ancient-greece-mapThe core part to Empire Building is in the sales pitch, often to a large multi-product or services organization.  It’s very hard to sell in a “strategy” of “we need to continue building on our core properties”.  Rather everyone is happy when you pitch the idea of “expanding to reach new customers”.  The problem is that expansion strategy while sounding smart for business is often not, these concepts often involve building/creating many different destinations inside the digital ecosystem.  However the problem with that is the digital ecosystem is a portal to anywhere in one step – so every website/experience is just as easy to get to as the next.  This is a very difficult concept for most business owners to understand in large matrix organizations, because they don’t see the whole picture, rather they want something just for them.  You know just like in the “growth” oriented business model they follow.

Building a Centralized City-State

A Centralized City-State gets its model from the myth of a brand focused community.  It’s not that they’re aren’t brand focused communities in the world, it just that in 99% of cases your Facebook page isn’t one of them.  Centralized City-States are the brands who have chosen to keep things simple for the customer.  If you search the brand name, you’re only going to find 1 of everything, or you’ll only find the brand in places that directly connect with the brand’s core experience.  In this model the brand focuses on building long-term entities that represent the whole, rather than short-term campaigns that satisfy one part of the brand/company’s “growth” model.  These are the companies that stick to their guns around the idea of “one brand, one message”.  These are the brands that sometimes don’t even bother with social media, or only have one website, or use digital to extend their products rather than their marketing.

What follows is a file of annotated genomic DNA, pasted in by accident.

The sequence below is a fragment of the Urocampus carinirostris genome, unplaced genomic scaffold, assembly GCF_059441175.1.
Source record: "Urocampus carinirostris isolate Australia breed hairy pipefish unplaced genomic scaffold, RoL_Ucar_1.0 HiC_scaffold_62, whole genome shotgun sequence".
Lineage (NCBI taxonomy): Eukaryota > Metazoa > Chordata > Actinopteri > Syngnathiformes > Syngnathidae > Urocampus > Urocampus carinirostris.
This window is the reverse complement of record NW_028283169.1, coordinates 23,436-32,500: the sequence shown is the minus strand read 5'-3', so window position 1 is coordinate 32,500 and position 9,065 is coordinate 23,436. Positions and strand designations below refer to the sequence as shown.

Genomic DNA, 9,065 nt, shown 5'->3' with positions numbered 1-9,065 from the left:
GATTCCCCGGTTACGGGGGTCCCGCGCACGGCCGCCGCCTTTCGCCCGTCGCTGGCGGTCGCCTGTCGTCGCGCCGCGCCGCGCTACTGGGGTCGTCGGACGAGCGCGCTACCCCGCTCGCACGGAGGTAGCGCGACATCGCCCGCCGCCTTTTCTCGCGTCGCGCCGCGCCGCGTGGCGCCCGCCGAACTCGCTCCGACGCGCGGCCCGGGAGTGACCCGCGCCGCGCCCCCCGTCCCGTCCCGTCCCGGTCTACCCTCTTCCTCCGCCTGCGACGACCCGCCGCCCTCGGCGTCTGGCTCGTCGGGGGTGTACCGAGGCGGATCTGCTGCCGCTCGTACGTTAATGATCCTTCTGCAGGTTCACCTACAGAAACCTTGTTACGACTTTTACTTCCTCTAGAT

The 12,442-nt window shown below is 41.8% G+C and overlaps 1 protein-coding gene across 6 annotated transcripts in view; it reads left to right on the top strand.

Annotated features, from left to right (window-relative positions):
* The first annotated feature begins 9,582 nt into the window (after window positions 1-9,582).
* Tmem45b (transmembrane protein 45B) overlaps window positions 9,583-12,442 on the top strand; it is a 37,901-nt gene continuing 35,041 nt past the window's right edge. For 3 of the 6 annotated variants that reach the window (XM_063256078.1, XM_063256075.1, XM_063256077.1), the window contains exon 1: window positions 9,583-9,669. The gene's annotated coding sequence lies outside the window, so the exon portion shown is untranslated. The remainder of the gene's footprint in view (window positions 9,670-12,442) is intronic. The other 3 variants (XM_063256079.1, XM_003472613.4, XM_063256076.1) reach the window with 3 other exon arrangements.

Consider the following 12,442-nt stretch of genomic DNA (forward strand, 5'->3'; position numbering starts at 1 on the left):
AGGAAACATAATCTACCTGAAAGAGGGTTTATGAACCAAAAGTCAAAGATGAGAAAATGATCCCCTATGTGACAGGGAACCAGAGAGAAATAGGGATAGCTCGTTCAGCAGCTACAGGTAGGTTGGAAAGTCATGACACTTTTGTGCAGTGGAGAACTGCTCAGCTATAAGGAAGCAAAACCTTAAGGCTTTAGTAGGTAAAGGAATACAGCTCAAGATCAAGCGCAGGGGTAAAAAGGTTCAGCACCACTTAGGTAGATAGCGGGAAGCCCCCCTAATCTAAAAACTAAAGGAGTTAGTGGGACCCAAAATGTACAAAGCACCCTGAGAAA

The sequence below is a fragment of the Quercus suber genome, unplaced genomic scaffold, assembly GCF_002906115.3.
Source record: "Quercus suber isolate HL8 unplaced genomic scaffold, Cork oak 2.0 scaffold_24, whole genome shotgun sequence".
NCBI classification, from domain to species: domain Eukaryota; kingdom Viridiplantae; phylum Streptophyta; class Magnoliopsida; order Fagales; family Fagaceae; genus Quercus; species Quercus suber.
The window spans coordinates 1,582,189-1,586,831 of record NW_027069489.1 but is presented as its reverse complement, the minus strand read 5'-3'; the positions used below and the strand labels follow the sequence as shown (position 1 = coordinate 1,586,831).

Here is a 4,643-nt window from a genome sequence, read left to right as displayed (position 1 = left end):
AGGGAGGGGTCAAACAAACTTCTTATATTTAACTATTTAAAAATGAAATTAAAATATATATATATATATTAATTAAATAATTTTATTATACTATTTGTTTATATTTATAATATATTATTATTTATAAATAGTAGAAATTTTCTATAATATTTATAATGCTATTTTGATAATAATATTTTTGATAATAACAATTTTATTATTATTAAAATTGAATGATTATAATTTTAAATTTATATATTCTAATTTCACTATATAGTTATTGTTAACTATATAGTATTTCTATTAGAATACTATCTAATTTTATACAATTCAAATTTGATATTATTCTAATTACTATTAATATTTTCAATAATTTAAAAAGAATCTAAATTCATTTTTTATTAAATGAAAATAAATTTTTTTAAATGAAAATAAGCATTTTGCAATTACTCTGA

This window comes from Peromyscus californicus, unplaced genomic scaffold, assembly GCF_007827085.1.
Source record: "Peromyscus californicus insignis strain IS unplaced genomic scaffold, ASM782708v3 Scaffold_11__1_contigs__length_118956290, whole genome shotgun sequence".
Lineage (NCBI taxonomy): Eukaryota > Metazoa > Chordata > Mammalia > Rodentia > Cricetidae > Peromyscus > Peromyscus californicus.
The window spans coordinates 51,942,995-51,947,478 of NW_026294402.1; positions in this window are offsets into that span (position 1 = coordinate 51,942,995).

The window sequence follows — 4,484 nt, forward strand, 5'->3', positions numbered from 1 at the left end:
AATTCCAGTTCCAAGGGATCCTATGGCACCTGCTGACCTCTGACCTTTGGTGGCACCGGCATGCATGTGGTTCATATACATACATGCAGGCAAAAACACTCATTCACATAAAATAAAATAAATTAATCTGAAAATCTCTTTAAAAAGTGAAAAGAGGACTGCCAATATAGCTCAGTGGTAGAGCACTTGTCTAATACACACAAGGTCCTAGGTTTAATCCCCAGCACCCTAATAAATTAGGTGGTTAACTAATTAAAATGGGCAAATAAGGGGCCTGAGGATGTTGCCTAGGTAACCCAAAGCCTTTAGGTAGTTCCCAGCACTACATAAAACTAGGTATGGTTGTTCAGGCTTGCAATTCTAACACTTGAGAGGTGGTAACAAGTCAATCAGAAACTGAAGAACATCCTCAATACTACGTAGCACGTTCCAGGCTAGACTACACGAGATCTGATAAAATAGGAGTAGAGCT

The model of centralization was the core of the first digital plan any company puts in place, just like every major power in history basically started as a city-state.  The first extension into digital is often one centralized experience, and often works pretty well.  But that’s the point when harsh decisions about “growth” come into play – what is the trade-off to building many different experiences?  Well I’ll put it this way, from a business perspective I completely agree with a “growth” model of building an empire, compared to history the most successful countries in the old world where larger empires that ruled many resources such as Persia, Rome, China, and even England years later.  That said, the digital marketing space doesn’t have the same resource limitations of the real world, rather it is an infinite space.  The only resource that is actually scarce is people, “users” is the metric that drives digital.  So if that’s the case, it’s not about the real world resources you have, rather the users you influence.  Now look back into history and identify from where the most influence on culture came… great cities were the great champions such as Athens, the City of Rome, the City of Paris, and the City of London – not the empires.